Dove Season

dove

The first of September has always been the opening of dove season in Texas. So all of my young life, that week before was the time Daddy got his shotguns out to clean and rummaged around to pull his hunting vests out of the closet. And many times it meant heading to my grandparents in Waco for the weekend.
Daddy, his dad, my Pampa, and maybe an uncle or cousin, and my brothers (when they were old enough) would wake and head out in the dark of the morning to the leases – property where they had permission to hunt. I imagine they would begin their day at a truck stop or small cafe for a big breakfast, stock up on vienna sausages and saltines for lunch – the beer and cokes were already in the coolers-and then head down a dusty dirt road to a likely spot to start the day.
The dogs would be let out of the cages or the trunks of the cars, given a drink and turned loose to scent the birds. And they would find them.
Dove are ground feeders, so the best leases were grain fields with stock ponds, where there would be plenty of food and water. And doves make a whistling sound as they rise up from the ground. The sound of their wings, loud and furious, as the dogs startled them from their hiding places.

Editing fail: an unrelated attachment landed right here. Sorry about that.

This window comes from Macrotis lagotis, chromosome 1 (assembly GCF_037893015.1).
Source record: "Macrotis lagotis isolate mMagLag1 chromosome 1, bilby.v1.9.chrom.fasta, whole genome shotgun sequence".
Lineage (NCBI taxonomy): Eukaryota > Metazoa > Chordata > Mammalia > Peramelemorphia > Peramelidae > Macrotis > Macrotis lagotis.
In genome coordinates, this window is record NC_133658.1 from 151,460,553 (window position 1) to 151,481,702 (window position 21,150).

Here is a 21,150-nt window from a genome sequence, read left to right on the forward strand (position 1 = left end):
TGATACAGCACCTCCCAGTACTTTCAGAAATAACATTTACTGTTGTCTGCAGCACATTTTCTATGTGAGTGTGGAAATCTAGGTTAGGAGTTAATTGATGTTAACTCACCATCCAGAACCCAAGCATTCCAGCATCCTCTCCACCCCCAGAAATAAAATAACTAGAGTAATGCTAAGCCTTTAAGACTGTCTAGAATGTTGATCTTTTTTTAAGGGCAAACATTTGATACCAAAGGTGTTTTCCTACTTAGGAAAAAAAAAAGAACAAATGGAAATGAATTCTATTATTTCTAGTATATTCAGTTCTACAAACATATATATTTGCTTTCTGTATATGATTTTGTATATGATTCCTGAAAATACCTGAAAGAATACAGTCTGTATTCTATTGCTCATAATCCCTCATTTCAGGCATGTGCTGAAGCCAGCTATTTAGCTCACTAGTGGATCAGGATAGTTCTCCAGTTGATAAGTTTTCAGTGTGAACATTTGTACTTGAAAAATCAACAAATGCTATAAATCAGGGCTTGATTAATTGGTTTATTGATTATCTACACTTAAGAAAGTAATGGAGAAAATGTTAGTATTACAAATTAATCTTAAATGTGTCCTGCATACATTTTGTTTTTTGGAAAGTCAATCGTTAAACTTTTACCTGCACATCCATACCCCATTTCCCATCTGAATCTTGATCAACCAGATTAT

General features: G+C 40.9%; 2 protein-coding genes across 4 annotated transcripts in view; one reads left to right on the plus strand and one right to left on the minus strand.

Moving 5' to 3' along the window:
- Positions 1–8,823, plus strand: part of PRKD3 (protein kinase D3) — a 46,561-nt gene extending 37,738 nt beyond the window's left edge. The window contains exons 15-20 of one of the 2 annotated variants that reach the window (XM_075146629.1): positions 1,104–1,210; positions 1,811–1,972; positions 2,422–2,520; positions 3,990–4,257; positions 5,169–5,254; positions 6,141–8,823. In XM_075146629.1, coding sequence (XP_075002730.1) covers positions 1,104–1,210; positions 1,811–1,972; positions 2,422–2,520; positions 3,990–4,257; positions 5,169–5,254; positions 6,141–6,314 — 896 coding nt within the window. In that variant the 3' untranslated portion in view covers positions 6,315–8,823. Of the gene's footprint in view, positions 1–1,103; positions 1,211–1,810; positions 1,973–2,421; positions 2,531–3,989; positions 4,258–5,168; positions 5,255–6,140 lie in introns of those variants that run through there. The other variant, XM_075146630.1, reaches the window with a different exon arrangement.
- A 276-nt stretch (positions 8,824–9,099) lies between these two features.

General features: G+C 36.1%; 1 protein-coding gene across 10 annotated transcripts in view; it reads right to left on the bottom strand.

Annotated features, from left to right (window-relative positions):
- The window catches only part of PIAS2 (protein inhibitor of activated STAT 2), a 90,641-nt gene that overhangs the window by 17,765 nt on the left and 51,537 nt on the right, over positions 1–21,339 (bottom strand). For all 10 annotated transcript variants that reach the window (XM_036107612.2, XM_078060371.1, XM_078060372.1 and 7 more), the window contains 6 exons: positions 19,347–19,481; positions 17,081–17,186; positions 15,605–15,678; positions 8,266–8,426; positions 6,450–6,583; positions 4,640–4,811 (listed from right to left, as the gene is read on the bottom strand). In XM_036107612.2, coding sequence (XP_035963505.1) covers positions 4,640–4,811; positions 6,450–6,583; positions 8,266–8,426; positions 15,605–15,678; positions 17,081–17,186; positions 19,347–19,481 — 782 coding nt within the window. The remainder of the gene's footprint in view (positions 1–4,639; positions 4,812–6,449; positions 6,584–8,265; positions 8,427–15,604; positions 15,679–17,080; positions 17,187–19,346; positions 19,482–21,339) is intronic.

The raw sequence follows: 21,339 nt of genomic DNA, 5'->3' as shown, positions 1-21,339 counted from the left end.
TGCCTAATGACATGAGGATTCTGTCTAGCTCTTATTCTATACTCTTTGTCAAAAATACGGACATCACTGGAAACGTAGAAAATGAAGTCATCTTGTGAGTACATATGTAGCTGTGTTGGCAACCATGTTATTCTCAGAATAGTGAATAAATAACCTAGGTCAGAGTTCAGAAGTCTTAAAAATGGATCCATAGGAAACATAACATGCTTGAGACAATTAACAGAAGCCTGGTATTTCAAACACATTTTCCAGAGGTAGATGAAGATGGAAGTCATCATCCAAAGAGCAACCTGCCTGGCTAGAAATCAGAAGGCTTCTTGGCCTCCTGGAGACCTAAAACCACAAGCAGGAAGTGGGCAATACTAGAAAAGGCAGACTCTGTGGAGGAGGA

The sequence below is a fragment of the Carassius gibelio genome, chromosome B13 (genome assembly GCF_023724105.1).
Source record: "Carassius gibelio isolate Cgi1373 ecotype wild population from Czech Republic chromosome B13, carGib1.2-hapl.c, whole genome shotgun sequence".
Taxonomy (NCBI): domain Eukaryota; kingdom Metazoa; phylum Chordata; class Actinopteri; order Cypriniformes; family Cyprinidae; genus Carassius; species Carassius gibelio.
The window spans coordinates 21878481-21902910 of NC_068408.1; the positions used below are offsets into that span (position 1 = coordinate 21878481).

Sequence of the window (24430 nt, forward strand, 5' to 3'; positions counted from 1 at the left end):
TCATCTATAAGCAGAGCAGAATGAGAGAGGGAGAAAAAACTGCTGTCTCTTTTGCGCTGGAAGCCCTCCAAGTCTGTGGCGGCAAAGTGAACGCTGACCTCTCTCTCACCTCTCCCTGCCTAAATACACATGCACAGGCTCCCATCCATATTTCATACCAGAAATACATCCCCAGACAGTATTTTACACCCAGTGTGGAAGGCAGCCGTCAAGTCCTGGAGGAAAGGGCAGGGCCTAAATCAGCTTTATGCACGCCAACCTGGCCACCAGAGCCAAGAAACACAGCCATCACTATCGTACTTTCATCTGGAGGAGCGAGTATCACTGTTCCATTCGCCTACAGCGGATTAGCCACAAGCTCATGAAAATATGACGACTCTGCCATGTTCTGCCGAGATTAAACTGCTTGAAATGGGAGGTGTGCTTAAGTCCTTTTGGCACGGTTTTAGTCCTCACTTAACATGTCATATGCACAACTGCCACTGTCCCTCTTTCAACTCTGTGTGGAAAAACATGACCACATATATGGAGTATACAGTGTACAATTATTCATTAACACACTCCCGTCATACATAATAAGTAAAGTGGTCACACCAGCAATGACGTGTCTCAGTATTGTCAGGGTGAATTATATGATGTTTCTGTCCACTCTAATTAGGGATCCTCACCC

And so the hunt would begin.
It would be dark thirty, as we say in our family, before the sweaty and dusty hunters would be back from their day. And I loved that smell (I know its an odd thing to love) the dust and sweat, the smell of stale beer and cigarettes, the heavy canvas bags, the dead birds, the blood. I would sit on the concrete steps and watch the tiny feathers float in the air as the men cleaned the birds.